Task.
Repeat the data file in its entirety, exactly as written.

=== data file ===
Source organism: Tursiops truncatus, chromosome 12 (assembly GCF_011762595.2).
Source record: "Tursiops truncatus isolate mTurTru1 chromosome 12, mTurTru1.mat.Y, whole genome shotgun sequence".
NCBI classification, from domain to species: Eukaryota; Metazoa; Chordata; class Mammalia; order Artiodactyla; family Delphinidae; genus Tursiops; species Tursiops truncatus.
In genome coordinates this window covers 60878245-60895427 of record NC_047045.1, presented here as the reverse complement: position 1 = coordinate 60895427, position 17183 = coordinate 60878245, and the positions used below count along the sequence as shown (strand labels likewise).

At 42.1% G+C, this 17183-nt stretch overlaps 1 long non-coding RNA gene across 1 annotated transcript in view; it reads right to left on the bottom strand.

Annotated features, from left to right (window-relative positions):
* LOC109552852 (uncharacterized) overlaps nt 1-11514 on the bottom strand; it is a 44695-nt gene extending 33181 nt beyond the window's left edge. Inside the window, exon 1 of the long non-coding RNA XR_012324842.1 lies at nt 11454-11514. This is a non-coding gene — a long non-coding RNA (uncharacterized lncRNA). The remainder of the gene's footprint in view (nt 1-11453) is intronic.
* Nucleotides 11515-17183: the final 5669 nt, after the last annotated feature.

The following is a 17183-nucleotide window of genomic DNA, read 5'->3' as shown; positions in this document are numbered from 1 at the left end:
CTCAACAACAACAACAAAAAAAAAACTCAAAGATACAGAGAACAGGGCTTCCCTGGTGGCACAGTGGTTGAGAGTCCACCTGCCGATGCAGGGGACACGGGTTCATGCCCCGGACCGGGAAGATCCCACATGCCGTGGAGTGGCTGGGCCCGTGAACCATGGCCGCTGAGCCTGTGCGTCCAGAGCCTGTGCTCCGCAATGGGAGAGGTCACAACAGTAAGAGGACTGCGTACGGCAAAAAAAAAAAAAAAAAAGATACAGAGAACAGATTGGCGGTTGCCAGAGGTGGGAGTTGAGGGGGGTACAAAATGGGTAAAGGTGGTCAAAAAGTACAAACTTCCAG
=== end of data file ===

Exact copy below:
Source organism: Tursiops truncatus, chromosome 12 (assembly GCF_011762595.2).
Source record: "Tursiops truncatus isolate mTurTru1 chromosome 12, mTurTru1.mat.Y, whole genome shotgun sequence".
NCBI classification, from domain to species: Eukaryota; Metazoa; Chordata; class Mammalia; order Artiodactyla; family Delphinidae; genus Tursiops; species Tursiops truncatus.
In genome coordinates this window covers 60878245-60895427 of record NC_047045.1, presented here as the reverse complement: position 1 = coordinate 60895427, position 17183 = coordinate 60878245, and the positions used below count along the sequence as shown (strand labels likewise).

At 42.1% G+C, this 17183-nt stretch overlaps 1 long non-coding RNA gene across 1 annotated transcript in view; it reads right to left on the bottom strand.

Annotated features, from left to right (window-relative positions):
* LOC109552852 (uncharacterized) overlaps nt 1-11514 on the bottom strand; it is a 44695-nt gene extending 33181 nt beyond the window's left edge. Inside the window, exon 1 of the long non-coding RNA XR_012324842.1 lies at nt 11454-11514. This is a non-coding gene — a long non-coding RNA (uncharacterized lncRNA). The remainder of the gene's footprint in view (nt 1-11453) is intronic.
* Nucleotides 11515-17183: the final 5669 nt, after the last annotated feature.

The following is a 17183-nucleotide window of genomic DNA, read 5'->3' as shown; positions in this document are numbered from 1 at the left end:
CTCAACAACAACAACAAAAAAAAAACTCAAAGATACAGAGAACAGGGCTTCCCTGGTGGCACAGTGGTTGAGAGTCCACCTGCCGATGCAGGGGACACGGGTTCATGCCCCGGACCGGGAAGATCCCACATGCCGTGGAGTGGCTGGGCCCGTGAACCATGGCCGCTGAGCCTGTGCGTCCAGAGCCTGTGCTCCGCAATGGGAGAGGTCACAACAGTAAGAGGACTGCGTACGGCAAAAAAAAAAAAAAAAAAGATACAGAGAACAGATTGGCGGTTGCCAGAGGTGGGAGTTGAGGGGGGTACAAAATGGGTAAAGGTGGTCAAAAAGTACAAACTTCCAG